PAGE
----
Just as quickly as it was passed, the Senate approved a resolution to kill the DOL Fiduciary Rule on Tuesday (May 24). President Obama has made it clear that he will veto the resolution should it find its way onto his desk. The resolution passed with a vote of 56-41, a far cry from the 290 supermajority needed to override a presidential veto.
Those who support the rule argue that it will protect the middle class investors from advisors who may be recommending high-fee products that reap high profits for the advisor and high risk/low reward for the investor. While those who oppose the rule argue that the rule will end up hurting the middle class by resulting in significant increases in regulatory costs for advisers making investment advice much more expensive.
And those who oppose the regulation have been quite vocal about their disapproval. Senate Majority Leader Mitch McConnell has warned that fees for investing could more than double when the rule takes effect, adding “many consumers could risk losing access to quality, low-cost retirement advice.”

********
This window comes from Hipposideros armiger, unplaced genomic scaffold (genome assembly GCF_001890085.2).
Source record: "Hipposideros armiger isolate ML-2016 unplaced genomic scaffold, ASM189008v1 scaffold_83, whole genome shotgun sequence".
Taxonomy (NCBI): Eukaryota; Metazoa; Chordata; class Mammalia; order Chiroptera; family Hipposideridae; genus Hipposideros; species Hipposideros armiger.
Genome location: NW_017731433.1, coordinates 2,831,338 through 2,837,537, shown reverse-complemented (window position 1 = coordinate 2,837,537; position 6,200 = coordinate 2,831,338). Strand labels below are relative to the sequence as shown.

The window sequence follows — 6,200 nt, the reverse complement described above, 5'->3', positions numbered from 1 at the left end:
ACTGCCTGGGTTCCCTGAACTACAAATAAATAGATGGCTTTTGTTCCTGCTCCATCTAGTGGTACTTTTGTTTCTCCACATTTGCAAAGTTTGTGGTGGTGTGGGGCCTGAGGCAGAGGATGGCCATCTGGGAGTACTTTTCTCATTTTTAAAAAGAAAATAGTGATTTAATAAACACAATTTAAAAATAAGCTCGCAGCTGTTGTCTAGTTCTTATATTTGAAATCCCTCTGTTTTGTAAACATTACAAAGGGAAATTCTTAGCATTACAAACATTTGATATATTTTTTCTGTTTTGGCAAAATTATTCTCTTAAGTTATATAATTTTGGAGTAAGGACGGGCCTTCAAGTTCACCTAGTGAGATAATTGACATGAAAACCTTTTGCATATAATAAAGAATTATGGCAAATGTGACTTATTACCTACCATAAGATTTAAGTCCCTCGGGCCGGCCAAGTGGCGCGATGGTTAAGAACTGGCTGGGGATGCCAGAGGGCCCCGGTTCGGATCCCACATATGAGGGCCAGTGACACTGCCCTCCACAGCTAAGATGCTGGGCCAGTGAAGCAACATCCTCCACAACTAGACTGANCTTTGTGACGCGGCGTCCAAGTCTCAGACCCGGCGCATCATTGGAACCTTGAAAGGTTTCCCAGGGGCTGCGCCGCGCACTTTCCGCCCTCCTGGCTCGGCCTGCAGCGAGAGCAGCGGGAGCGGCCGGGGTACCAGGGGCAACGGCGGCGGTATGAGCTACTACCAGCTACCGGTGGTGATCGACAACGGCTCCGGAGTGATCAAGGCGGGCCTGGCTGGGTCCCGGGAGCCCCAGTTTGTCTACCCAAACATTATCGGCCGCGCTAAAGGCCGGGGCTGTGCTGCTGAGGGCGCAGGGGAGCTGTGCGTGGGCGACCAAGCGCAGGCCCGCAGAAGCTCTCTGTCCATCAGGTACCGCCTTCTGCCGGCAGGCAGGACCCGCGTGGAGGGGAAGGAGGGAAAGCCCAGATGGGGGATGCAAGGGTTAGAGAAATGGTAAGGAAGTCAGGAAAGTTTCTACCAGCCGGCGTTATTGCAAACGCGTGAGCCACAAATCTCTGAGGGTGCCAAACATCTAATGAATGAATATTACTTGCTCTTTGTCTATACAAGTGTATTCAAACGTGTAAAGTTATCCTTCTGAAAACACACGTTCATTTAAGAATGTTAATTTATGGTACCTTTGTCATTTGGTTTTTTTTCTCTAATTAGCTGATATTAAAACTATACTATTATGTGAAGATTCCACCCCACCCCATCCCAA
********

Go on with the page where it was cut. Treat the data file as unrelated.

Phyllis Borzi, the Assistant Secretary of Labor and the primary architect of the DOL Fiduciary Rule expressed little concern about the Senate’s move to reverse the regulation, saying “I found it fairly remarkable and somewhat gratifying that, except on Capitol Hill, we haven’t had much bombast from the industry like we did when the proposal came out or in 2010 when the original proposal came out.”
Though it’s clear the fight isn’t over yet, some industry firms have already started making adjustments to their products and business models to accommodate the regulations new requirements. Taking the stance that the unlikelihood of the Senate reaching enough votes to prevent and imminent Presidential veto means the regulation is here to stay.